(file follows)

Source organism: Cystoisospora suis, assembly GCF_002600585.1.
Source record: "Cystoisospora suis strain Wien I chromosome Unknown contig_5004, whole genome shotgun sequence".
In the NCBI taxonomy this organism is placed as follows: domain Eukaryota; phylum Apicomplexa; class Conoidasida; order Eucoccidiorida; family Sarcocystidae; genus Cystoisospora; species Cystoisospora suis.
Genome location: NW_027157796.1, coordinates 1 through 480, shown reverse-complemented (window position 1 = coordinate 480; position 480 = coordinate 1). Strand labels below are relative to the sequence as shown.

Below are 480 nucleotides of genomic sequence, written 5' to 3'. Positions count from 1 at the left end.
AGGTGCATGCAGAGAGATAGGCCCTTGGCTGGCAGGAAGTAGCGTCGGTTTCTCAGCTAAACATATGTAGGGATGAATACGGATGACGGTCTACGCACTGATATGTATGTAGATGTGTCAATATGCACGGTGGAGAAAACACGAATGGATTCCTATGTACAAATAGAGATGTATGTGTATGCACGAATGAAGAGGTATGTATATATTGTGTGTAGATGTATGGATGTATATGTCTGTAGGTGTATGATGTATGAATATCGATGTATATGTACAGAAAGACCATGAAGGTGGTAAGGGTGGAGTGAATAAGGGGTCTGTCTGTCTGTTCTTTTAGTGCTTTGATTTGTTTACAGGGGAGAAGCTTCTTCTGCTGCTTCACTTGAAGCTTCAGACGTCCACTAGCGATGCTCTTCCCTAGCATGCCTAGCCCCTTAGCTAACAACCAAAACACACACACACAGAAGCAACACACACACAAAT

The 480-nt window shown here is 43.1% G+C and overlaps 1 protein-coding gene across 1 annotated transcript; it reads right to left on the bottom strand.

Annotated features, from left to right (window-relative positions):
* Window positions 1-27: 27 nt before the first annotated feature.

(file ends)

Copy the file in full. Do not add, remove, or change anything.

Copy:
Source organism: Cystoisospora suis, assembly GCF_002600585.1.
Source record: "Cystoisospora suis strain Wien I chromosome Unknown contig_5004, whole genome shotgun sequence".
In the NCBI taxonomy this organism is placed as follows: domain Eukaryota; phylum Apicomplexa; class Conoidasida; order Eucoccidiorida; family Sarcocystidae; genus Cystoisospora; species Cystoisospora suis.
Genome location: NW_027157796.1, coordinates 1 through 480, shown reverse-complemented (window position 1 = coordinate 480; position 480 = coordinate 1). Strand labels below are relative to the sequence as shown.

Below are 480 nucleotides of genomic sequence, written 5' to 3'. Positions count from 1 at the left end.
AGGTGCATGCAGAGAGATAGGCCCTTGGCTGGCAGGAAGTAGCGTCGGTTTCTCAGCTAAACATATGTAGGGATGAATACGGATGACGGTCTACGCACTGATATGTATGTAGATGTGTCAATATGCACGGTGGAGAAAACACGAATGGATTCCTATGTACAAATAGAGATGTATGTGTATGCACGAATGAAGAGGTATGTATATATTGTGTGTAGATGTATGGATGTATATGTCTGTAGGTGTATGATGTATGAATATCGATGTATATGTACAGAAAGACCATGAAGGTGGTAAGGGTGGAGTGAATAAGGGGTCTGTCTGTCTGTTCTTTTAGTGCTTTGATTTGTTTACAGGGGAGAAGCTTCTTCTGCTGCTTCACTTGAAGCTTCAGACGTCCACTAGCGATGCTCTTCCCTAGCATGCCTAGCCCCTTAGCTAACAACCAAAACACACACACACAGAAGCAACACACACACAAAT

The 480-nt window shown here is 43.1% G+C and overlaps 1 protein-coding gene across 1 annotated transcript; it reads right to left on the bottom strand.

Annotated features, from left to right (window-relative positions):
* Window positions 1-27: 27 nt before the first annotated feature.